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Tuesday, February 15, 2005

Ind. Decisions - 7th Circuit posts five today

In re: v. USA (ND Ill.) [8 pp.]

Before EASTERBROOK, MANION, and KANNE, Circuit Judges.
PER CURIAM. * * * The petition for a writ of mandamus is granted, and the district court is directed to close its investigation into the proceedings that occurred before Chief Judge Kocoras in December 2003. The Office of Professional Responsibility is free to proceed as it chooses, but it need not investigate at the behest of the Judicial Branch—nor are its findings (if it conducts an investigation voluntarily) to be reported to the Judicial Branch. This is a matter for the Executive Branch to handle internally using its own judgment. Because we have halted the district court’s inquest, we need not discuss any of the other issues on which the U.S. Attorney, the civil litigants, and the district judge have exchanged opposing views.

[Update 2/16/05 - The Chicago Tribune has an article today on the ruling. The lead: " Saying a federal judge overstepped his authority, an appeals court in Chicago on Tuesday ordered a halt to the judge's inquiry into whether a federal prosecutor committed a crime by violating grand jury secrecy rules."]

Fenje, Paul v. Feld, James (ND Ill.) [15 pp.]

Before COFFEY, WILLIAMS, and SYKES, Circuit Judges.
SYKES, Circuit Judge. Dr. Paul Fenje was accepted into the anesthesiology residency program at the University of Illinois at Chicago (UIC). Shortly thereafter, but before the residency began, the program’s director learned that Dr. Fenje had been terminated from a previous residency because of questions about his competency. Based on his lack of candor in the application process (he had not disclosed his dismissal from the prior residency), Dr. Fenje was dismissed from the UIC program. Fenje responded with this lawsuit against the program’s director, Dr. James Feld, alleging that the termination of his residency violated his due process and equal protection rights under the Fourteenth Amendment to the United States Constitution. The district court granted summary judgment to the defendant and Fenje appeals. We affirm.

Kupstas, Rodney v. City of Greenwood (SD Ind., Richard L. Young, Judge) [12 pp.]

Before FLAUM, Chief Judge, and EASTERBROOK and WILLIAMS, Circuit Judges.
FLAUM, Chief Judge. Plaintiff-appellant Rodney Kupstas filed suit alleging that defendant-appellee City of Greenwood violated the Americans with Disabilities Act (“ADA”), 42 U.S.C. § 12101 et seq., in terminating his employment. Following the district court’s grant of summary judgment in favor of Greenwood, Kupstas appealed. For the reasons stated herein, we affirm.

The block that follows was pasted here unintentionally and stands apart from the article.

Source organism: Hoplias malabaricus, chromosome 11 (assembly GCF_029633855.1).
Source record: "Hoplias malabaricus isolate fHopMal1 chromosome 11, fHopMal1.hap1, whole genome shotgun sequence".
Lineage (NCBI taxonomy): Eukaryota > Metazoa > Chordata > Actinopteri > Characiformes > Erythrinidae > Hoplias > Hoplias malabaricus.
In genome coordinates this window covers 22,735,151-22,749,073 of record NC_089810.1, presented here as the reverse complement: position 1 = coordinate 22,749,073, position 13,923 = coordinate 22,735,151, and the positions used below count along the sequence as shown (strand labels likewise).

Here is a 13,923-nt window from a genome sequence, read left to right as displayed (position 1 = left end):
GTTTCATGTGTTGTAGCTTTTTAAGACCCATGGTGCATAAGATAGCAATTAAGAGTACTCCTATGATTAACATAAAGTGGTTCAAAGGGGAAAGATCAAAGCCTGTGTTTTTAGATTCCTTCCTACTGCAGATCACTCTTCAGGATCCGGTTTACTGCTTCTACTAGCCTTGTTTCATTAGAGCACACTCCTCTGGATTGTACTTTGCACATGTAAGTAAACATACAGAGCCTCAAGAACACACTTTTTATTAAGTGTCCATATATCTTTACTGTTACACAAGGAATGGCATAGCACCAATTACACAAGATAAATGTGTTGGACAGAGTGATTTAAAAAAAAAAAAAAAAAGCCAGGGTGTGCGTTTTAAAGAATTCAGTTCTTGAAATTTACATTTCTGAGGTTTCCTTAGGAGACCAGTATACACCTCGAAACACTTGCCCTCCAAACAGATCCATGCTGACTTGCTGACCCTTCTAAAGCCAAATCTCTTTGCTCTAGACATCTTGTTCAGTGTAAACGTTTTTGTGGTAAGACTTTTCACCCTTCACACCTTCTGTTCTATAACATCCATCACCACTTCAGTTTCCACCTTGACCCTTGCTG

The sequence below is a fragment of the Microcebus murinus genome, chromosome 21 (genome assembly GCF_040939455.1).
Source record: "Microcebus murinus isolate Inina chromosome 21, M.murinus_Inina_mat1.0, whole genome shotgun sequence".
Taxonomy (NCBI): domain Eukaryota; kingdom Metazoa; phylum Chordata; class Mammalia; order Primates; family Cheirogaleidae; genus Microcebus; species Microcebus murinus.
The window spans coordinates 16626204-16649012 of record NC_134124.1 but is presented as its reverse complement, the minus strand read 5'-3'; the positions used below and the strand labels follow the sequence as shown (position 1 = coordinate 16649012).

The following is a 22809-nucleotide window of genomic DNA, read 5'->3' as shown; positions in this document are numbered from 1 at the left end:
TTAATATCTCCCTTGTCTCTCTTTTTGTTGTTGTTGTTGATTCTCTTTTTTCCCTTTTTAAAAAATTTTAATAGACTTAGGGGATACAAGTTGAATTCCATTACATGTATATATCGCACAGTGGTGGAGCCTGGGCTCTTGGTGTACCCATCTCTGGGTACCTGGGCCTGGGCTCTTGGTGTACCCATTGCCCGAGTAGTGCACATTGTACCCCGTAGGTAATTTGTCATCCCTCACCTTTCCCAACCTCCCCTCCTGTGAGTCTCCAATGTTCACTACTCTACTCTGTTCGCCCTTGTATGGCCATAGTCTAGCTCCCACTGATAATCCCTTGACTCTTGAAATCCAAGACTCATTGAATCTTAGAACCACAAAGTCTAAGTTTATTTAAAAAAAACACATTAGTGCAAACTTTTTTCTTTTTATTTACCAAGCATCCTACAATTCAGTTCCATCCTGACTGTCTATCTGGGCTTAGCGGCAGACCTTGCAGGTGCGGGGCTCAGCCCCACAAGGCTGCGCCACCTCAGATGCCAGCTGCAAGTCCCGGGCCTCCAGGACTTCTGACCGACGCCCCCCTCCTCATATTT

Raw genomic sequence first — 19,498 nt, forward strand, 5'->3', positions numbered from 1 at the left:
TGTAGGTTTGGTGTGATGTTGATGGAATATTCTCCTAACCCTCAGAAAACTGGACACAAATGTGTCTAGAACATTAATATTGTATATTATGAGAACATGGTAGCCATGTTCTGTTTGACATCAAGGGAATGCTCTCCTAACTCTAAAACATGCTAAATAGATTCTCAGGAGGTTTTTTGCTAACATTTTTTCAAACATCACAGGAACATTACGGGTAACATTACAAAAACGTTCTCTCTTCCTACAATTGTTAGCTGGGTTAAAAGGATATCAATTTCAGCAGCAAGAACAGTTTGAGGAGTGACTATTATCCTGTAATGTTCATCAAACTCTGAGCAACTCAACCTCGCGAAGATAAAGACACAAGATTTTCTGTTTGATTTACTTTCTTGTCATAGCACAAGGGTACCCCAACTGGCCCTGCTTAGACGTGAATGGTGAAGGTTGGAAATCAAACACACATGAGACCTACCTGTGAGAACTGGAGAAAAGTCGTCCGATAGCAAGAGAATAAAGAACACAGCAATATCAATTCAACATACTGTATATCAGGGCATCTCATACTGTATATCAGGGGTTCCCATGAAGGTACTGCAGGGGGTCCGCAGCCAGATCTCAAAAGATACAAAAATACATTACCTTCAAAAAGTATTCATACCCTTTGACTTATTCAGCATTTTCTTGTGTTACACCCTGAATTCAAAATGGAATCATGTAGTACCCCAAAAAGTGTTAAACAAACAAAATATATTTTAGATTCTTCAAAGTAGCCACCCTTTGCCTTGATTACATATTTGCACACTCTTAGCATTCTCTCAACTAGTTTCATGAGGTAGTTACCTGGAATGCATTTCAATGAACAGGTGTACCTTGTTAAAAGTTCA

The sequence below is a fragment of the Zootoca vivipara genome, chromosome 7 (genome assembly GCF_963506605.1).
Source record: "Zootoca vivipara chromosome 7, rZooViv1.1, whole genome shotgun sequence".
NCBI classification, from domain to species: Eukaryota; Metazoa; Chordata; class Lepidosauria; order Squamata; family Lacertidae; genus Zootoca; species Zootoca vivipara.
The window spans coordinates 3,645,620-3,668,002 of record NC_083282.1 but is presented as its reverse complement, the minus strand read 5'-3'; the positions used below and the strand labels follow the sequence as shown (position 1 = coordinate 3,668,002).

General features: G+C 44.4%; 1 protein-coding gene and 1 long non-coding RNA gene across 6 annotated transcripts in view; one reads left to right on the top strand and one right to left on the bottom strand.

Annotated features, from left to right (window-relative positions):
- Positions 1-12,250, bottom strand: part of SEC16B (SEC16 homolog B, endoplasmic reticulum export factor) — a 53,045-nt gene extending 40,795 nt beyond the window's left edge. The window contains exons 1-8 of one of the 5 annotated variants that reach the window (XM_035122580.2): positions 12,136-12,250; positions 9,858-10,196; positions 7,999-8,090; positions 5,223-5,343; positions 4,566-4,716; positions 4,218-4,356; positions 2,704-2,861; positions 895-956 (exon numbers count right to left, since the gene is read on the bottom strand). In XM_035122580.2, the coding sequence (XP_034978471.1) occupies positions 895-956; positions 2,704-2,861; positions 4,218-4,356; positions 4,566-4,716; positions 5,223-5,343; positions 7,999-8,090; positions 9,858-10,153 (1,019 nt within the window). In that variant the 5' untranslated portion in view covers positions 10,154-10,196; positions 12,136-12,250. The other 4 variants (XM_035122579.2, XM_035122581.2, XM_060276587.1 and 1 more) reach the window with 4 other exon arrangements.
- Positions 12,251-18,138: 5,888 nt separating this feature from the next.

Solon, James D. v. Kaplan, Larry S. (ND Ill.) [11 pp.]

Before FLAUM, Chief Judge, and BAUER and WILLIAMS, Circuit Judges.
FLAUM, Chief Judge. James Solon filed this suit under Title VII of the Civil Rights Act of 1964, 42 U.S.C. § 2000e et seq., alleging that his former law partners Larry Kaplan, Robert von Ohlen, and Fred Begy terminated his interest in their firm in retaliation for his opposition to sexual harassment. The district court granted summary judgment in favor of defendants, concluding inter alia that Kaplan was not an “employee” as defined by 42 U.S.C. § 2000e-3(a) and therefore not protected by Title VII. For the reasons stated herein, we affirm.

Barrow, Ronald v. Hinsley, Charles (ND Ill.) [21 pp.]

Before CUDAHY, ROVNER and WOOD, Circuit Judges.
PER CURIAM. Petitioner Ronald Barrow, serving a life sentence for murder in an Illinois correctional facility, appeals the district court’s denial of his habeas corpus petition under 28 U.S.C. § 2254. Barrow alleges, inter alia, that since his trial counsel failed to present any evidence in defense and committed several other errors during state proceedings, he was denied effective assistance of counsel in violation of his rights under the Sixth Amendment to the United States Constitution. Barrow claims that the Illinois Supreme Court’s determination that his trial counsel’s performance (1) was not objectively deficient and (2) did not prejudice Barrow constituted an unreasonable application of Supreme Court precedent. The district court found these contentions unpersuasive. We affirm.

Posted by Marcia Oddi on February 15, 2005 02:00 PM
Posted to Ind. (7th Cir.) Decisions